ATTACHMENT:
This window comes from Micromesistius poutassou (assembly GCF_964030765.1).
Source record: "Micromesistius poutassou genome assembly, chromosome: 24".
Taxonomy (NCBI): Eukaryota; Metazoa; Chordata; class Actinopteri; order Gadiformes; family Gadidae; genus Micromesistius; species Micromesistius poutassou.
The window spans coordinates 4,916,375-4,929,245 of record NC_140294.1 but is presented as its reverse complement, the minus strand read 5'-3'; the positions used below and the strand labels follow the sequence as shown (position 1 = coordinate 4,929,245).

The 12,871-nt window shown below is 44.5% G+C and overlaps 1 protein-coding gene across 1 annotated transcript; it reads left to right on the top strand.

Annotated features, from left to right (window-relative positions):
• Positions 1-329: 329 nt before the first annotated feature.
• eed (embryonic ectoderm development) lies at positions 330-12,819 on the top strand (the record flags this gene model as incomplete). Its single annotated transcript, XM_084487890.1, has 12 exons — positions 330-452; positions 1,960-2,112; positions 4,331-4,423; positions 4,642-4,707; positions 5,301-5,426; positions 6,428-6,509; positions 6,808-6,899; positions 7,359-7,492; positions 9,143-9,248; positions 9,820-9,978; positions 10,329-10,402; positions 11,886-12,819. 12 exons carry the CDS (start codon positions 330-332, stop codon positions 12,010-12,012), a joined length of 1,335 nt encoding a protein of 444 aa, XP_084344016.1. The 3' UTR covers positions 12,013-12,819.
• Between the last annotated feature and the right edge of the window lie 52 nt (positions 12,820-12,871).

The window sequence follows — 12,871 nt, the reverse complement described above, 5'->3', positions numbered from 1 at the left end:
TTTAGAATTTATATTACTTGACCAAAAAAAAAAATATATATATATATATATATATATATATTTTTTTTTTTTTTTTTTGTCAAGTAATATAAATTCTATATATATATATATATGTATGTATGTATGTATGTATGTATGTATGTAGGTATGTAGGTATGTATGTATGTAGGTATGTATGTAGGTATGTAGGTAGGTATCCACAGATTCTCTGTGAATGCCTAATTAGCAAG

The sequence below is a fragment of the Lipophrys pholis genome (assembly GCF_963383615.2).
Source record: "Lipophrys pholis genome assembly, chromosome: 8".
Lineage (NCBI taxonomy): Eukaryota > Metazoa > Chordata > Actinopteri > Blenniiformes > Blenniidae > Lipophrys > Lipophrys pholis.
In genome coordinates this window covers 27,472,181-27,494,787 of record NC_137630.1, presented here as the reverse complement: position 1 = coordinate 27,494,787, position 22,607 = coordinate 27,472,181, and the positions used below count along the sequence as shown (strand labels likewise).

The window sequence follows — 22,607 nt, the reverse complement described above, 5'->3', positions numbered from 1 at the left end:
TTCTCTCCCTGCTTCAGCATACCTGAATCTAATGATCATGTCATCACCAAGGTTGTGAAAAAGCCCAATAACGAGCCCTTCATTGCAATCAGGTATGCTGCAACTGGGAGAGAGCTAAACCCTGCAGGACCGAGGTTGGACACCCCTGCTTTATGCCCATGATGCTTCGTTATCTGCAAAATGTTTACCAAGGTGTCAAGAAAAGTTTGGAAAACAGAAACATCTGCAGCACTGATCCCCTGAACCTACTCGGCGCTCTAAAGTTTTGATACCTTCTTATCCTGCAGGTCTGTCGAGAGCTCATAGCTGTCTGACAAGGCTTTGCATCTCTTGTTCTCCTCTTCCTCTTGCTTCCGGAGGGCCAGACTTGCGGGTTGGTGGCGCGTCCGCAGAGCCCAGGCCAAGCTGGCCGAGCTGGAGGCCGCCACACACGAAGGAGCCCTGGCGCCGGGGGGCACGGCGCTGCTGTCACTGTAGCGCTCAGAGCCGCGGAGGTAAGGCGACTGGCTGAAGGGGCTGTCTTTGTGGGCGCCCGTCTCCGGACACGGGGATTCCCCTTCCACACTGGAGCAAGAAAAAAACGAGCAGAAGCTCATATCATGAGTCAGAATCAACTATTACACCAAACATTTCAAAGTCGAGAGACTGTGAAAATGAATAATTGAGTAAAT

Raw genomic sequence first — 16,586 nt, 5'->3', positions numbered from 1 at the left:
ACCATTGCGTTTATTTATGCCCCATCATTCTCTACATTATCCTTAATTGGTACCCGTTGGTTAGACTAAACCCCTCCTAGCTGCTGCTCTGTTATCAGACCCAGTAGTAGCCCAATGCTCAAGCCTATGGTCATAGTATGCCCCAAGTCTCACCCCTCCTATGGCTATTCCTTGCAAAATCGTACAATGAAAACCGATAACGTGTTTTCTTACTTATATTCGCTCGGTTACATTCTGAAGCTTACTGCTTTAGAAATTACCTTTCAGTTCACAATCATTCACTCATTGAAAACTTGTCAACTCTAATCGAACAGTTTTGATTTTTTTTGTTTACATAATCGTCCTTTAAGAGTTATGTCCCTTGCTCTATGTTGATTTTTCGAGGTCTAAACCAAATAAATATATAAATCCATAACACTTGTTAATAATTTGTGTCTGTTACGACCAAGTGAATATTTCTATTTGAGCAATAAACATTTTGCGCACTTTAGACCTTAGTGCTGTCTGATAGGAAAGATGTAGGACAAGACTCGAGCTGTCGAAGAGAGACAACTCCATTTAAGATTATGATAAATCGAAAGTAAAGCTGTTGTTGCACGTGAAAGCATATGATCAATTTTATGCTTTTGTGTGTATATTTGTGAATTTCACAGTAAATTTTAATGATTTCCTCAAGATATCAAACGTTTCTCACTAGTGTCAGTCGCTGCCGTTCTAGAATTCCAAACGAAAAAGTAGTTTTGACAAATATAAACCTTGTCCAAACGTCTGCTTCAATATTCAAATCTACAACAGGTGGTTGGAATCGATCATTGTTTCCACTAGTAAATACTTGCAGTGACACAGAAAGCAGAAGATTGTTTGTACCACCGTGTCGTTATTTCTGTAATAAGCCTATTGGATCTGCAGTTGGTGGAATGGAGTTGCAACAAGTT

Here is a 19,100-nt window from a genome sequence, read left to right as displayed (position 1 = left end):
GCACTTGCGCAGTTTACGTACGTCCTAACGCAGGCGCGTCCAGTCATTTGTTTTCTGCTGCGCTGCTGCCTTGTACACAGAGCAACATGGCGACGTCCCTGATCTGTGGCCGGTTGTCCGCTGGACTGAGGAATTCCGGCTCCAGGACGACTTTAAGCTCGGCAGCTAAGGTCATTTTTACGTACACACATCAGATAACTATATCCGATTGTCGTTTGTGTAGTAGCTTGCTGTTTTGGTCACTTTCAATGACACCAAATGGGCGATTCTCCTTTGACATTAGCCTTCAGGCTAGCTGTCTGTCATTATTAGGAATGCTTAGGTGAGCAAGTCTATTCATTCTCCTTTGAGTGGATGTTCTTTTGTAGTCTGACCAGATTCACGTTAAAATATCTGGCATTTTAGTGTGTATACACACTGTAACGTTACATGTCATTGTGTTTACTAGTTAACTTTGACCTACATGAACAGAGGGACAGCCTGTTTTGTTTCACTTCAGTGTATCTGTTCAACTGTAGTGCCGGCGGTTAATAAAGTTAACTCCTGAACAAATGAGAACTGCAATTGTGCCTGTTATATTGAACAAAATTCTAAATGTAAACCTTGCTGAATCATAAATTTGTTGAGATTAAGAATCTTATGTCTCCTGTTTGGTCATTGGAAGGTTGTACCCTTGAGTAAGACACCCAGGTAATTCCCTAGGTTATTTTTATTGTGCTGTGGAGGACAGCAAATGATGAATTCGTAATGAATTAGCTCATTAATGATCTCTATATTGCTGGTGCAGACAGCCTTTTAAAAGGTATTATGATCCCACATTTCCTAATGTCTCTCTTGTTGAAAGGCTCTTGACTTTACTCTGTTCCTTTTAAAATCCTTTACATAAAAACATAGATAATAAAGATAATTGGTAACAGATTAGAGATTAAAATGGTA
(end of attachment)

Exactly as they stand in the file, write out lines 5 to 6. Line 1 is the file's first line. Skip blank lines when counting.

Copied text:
The 12,871-nt window shown below is 44.5% G+C and overlaps 1 protein-coding gene across 1 annotated transcript; it reads left to right on the top strand.

Annotated features, from left to right (window-relative positions):